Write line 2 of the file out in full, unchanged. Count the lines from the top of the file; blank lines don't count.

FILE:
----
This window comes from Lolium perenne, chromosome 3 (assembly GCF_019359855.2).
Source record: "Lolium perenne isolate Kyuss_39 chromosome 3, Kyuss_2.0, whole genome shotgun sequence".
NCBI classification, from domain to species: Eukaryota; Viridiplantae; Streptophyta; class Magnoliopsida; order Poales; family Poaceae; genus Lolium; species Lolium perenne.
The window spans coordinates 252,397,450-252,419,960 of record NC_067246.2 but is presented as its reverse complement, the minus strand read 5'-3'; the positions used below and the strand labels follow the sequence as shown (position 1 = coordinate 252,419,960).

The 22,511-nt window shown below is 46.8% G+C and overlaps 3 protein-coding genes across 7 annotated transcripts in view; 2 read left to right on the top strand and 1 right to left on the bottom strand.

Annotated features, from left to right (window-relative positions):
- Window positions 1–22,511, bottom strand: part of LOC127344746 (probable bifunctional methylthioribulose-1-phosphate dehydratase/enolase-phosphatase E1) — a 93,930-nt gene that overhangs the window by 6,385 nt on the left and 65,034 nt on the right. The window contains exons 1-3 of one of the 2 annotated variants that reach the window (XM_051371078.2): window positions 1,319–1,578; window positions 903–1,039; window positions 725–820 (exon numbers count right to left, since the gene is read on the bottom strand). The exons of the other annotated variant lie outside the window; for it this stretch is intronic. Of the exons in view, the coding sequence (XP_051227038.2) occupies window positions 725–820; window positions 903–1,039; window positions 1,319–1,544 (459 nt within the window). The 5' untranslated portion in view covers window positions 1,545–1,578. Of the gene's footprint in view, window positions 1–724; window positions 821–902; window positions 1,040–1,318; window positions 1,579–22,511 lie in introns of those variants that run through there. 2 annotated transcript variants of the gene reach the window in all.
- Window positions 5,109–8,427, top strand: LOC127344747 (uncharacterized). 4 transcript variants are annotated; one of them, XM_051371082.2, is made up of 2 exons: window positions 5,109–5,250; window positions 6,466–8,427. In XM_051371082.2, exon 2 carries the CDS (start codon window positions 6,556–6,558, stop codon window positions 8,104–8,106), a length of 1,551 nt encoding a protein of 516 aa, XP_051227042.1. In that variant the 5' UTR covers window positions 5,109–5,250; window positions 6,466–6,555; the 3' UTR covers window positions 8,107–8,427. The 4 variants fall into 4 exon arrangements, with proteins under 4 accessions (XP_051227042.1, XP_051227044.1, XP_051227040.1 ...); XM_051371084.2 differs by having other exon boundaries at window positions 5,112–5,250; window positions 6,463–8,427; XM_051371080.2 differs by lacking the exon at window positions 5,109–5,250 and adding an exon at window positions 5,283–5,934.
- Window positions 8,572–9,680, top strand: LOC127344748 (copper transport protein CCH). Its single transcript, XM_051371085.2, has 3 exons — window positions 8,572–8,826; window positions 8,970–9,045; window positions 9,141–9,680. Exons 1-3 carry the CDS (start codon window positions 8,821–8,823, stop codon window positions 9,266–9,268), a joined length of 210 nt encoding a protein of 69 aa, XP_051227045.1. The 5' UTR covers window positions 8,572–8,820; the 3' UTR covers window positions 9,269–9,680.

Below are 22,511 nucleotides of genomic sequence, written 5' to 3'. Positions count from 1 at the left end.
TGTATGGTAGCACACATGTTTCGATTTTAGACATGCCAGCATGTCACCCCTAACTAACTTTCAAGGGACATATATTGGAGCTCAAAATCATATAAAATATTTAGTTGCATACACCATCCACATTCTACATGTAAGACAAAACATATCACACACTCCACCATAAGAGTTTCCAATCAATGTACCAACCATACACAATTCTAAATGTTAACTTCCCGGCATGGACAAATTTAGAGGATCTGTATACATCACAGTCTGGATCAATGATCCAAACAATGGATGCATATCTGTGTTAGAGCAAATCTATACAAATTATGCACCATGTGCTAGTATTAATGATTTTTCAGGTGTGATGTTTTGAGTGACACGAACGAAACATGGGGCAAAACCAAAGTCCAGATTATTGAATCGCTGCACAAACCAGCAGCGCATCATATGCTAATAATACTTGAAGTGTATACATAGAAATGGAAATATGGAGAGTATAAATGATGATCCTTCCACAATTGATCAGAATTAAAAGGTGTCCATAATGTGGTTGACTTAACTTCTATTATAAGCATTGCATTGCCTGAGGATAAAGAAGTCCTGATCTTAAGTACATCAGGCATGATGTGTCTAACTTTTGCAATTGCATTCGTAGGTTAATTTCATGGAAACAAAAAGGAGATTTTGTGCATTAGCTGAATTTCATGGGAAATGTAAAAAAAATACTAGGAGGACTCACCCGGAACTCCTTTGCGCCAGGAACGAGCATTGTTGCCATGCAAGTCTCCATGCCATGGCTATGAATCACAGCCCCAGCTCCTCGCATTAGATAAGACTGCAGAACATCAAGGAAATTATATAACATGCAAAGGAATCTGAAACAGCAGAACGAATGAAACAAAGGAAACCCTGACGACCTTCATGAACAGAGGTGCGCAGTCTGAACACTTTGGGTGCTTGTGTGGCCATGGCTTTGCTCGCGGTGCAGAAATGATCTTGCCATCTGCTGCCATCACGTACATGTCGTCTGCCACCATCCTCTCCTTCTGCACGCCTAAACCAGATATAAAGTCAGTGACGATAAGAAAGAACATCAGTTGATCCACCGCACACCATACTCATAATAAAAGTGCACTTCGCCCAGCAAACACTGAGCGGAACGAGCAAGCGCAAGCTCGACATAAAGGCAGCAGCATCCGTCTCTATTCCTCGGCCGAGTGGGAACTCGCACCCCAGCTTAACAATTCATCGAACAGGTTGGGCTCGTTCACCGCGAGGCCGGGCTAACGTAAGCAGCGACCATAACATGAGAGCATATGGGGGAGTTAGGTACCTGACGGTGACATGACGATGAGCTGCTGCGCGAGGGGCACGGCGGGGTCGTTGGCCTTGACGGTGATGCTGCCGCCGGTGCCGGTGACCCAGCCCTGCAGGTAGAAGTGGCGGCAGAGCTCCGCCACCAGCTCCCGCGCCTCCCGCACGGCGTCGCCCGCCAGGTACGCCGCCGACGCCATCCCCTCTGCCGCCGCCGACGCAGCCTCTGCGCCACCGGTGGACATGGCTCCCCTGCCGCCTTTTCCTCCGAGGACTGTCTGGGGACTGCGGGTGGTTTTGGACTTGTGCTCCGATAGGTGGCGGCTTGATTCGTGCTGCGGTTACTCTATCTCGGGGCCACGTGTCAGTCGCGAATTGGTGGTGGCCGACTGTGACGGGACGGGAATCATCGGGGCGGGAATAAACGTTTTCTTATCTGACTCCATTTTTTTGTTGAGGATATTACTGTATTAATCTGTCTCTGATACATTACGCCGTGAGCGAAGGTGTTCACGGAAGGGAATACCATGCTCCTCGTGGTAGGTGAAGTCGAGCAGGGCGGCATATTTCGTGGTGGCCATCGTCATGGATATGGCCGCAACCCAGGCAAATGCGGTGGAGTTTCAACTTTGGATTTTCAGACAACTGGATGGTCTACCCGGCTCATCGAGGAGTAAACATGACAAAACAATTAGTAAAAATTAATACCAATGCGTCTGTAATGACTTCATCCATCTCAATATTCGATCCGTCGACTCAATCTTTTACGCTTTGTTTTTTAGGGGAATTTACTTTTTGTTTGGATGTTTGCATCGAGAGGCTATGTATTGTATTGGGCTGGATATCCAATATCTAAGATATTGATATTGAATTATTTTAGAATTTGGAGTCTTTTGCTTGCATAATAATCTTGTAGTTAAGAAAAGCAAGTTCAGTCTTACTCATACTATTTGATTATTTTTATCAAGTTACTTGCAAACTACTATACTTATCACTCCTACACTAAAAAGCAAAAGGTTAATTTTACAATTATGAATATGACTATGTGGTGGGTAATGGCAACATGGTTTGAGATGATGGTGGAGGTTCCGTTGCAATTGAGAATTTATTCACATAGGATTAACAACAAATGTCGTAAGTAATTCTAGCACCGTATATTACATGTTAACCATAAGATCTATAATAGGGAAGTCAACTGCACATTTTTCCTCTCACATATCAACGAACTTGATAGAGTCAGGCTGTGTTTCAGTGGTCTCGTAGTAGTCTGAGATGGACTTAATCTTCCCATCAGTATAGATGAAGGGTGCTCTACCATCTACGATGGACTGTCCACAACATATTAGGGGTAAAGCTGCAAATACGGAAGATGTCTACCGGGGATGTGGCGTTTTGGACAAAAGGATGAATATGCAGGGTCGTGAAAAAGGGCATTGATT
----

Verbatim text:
Source record: "Lolium perenne isolate Kyuss_39 chromosome 3, Kyuss_2.0, whole genome shotgun sequence".